Picture yourself walking out of your local grocery store with a cart full of food for your family. After checking out, you take a third of your cart and dump it in the trash on your way out the door. Sounds crazy, right? Globally, one third of food that is grown ends up in the landfill. While many people may think that most of food waste happens in restaurants or food service operations, in America nearly forty percent of the food we waste is in our own homes. We are not just tossing food in the bin, we are wasting all the water, fuel, labor, and other resources it took to produce, process, and transport it. More importantly it is your money. On average Americans throw away $370 of food per person per year. For a family of four, that is almost $1500 a year or about $123 a month. Every day, we have the power to make a difference with our own choices in purchasing, storing, preparing, and eating food. Are you ready to start saving money, reduce food waste, and have a positive impact on the planet? Consider some of these easy steps you can start today.
Know Your Food Labels
Much of the food we waste never needed to be discarded at all. Knowing what the dates and wording on packages mean results in less needless waste of safe and nutritious food. “Sell by” dates are the dates that grocery stores use to determine how long a food can be displayed on a shelf. “Best by” dates are used by food manufacturers as a sort of guarantee of product quality, not safety. You can still safely consume foods that go past their “sell by” and “best by” dates. In fact, most foods we eat can be consumed weeks and sometimes months past their dates with no notable changes in quality, especially if they haven’t been opened.
Trash to Treasure
Repurposing food allows for a creative way to utilize potential trash into treasure. Can that grilled chicken and cooked vegetables go into a wrap for lunch tomorrow? Maybe those soft bell peppers can go into the freezer to be used in a soup another day. Perhaps those over ripe fruits can go into a smoothie for now or the freezer for later. Odds are Pinterest has a recipe waiting to use up that wilting spinach! Freezing cooked food or cooking raw food is great way to rescue food to be repurposed for another day.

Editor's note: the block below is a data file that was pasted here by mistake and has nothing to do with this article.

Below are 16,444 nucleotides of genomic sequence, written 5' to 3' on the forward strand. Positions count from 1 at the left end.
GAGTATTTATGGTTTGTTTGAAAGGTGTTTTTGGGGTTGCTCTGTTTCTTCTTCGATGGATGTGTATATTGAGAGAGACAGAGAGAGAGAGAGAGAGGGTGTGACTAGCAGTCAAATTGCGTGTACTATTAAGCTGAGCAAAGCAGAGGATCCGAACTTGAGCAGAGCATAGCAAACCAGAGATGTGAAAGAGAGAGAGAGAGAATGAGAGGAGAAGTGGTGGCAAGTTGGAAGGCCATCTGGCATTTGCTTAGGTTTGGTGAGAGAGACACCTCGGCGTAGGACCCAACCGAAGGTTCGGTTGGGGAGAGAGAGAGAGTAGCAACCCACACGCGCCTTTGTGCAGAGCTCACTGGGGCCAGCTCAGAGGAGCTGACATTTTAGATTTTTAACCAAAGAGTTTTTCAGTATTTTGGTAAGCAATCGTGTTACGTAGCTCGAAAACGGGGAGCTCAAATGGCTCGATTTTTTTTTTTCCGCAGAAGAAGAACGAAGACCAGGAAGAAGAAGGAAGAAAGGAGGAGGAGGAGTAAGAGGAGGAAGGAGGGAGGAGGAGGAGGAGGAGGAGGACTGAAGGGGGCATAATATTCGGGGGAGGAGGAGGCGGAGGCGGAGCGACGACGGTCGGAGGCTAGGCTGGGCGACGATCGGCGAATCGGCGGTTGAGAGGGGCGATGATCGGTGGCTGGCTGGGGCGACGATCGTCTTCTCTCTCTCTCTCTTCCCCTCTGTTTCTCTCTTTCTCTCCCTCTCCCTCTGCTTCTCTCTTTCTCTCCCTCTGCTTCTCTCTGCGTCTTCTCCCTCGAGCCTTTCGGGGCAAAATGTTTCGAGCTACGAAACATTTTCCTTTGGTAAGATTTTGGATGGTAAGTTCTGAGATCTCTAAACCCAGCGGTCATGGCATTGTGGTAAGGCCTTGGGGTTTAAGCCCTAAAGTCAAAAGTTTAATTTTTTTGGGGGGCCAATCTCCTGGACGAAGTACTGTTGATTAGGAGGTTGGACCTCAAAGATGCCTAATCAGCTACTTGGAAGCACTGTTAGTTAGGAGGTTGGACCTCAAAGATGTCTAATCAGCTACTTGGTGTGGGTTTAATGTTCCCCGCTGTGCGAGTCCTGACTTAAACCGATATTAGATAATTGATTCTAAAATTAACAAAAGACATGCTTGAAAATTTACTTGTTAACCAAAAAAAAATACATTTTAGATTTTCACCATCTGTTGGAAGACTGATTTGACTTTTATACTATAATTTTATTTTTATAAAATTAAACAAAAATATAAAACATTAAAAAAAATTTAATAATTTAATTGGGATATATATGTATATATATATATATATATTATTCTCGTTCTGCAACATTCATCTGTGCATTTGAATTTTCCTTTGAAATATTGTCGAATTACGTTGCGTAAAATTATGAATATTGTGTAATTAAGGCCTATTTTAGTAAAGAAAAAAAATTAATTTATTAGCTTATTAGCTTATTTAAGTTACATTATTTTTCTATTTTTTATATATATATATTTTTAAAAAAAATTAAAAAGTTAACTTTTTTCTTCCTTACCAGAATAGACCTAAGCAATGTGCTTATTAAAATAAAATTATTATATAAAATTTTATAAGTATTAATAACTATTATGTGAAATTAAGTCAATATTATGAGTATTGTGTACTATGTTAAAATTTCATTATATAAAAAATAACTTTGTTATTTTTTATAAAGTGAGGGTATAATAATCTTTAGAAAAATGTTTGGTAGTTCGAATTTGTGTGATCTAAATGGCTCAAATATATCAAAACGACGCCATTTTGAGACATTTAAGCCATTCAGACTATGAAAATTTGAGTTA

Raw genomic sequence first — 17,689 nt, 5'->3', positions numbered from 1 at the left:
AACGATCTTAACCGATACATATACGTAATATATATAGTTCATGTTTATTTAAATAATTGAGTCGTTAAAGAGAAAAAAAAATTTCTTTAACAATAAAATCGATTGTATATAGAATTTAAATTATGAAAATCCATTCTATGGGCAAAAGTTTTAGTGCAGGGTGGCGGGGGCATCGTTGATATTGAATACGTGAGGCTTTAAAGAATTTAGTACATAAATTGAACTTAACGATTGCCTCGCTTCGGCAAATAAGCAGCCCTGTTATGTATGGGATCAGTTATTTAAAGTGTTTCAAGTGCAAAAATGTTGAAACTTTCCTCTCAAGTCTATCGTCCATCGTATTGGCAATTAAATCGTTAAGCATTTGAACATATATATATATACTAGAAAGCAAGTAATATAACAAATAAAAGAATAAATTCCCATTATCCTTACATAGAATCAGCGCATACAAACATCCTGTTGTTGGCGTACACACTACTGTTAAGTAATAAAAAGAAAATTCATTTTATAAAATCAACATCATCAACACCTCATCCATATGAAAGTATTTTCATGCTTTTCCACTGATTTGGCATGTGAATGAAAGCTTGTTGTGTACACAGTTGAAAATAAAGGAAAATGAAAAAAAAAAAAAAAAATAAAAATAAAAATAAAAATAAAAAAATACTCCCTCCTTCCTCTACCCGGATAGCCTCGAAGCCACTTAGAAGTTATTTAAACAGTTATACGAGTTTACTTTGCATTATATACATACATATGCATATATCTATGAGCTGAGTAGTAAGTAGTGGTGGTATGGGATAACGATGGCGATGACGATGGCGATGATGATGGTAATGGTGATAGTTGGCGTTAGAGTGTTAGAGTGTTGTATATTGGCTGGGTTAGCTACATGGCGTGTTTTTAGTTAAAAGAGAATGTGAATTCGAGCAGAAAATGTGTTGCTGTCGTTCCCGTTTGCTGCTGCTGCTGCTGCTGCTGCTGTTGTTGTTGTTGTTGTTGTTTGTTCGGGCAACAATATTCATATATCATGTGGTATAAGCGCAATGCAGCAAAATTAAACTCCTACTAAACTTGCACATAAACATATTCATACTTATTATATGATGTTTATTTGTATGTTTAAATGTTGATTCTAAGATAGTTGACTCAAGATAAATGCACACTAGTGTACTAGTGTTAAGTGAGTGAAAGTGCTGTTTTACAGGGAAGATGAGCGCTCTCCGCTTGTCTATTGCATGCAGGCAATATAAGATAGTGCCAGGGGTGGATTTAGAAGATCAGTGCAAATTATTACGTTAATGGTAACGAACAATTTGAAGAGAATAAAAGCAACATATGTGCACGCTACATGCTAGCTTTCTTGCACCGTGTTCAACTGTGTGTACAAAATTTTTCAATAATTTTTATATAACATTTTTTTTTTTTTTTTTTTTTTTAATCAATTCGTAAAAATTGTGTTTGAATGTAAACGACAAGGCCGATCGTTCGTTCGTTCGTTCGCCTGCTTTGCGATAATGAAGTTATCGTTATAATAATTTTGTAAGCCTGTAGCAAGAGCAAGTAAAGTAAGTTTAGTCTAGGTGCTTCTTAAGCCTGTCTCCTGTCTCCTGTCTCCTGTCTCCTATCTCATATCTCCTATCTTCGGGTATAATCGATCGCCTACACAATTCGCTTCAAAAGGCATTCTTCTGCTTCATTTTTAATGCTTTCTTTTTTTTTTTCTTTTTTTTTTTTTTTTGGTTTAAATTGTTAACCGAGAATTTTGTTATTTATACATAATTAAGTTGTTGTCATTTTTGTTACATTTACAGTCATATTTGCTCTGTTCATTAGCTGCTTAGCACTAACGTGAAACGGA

Start with Less
In a country where food seems unlimited, it is too easy and sometimes expected for people to dish up more than we can chew. The USDA uses the term “source reduction” meaning avoid food waste by not creating it in the first place. In your own home, this can be as simple as purchasing less at the grocery store. I am typically a fan of buying in bulk or larger packages to reduce packaging waste and to save money. However, if you find yourself ditching extra food because the container simply held more than you can eat, consider buying smaller packages. Try ordering smaller portions at restaurants by ordering off the lunch, appetizer, or a la carte menu. Most restaurants offer lunch portions all day! Learn to scale back recipe sizes, especially if your family is not fond of leftovers. Are you tired of trashing another toddler dinner? Start kiddos off with smaller portions sizes and let them ask for seconds. This strategy works for adults too; smaller portions mean less waste and maybe a smaller waist!
Revamp Your Storage
We store food in a lot of different ways. I encourage clients to clean out the freezer annually and rotate older items to the top for easier access to items that need used first. Also be sure to date anything that goes in your freezer. Take inventory of the refrigerator weekly and keep older items toward the front for easier use. Utilize the crisper by keeping vegetables in the high humidity drawer and fruits in the lower humidity drawer. Store less perishable items, like drinks and condiments, in the door space, instead of dairy products. Refrigerator doors tend to maintain lower temps then the rest of the refrigerator.
Plan to Plan
If you are not already meal planning, getting started can be the hardest part. Start by planning a time in your week where you can sit down and make your plan. Be sure to take inventory of the family schedule, how often you might eat out, what food you already have on hand, and what food needs to be used first. During the week, schedule to use your most perishable foods first, like leafy greens, mushrooms, asparagus, and berries early in the week. Save frozen items and produce such as carrots, green beans, cabbage, apples, and oranges for later in the week.
Ready to take action?
There are so many more ways you can impact our world and your wallet to reduce food waste. The best place to start is by increasing your awareness of what you are throwing away. The next time you put food in the trash just stop and think back on that food’s journey and consider where you might have been able to do things differently to use it instead of lose it. You can also look into composting the scraps you will throw away. If you are looking for more creative ways to reuse and reduce check out Nashville’s own No Waste Nutrition RD Erin Gregory and follow her on Instagram @no.waste.nutrition for a steady flow of clever ideas to save money, eat better and protect earth’s precious resources. Also, check out https://www.choosemyplate.gov/resources/lets-talk-trash for more great information.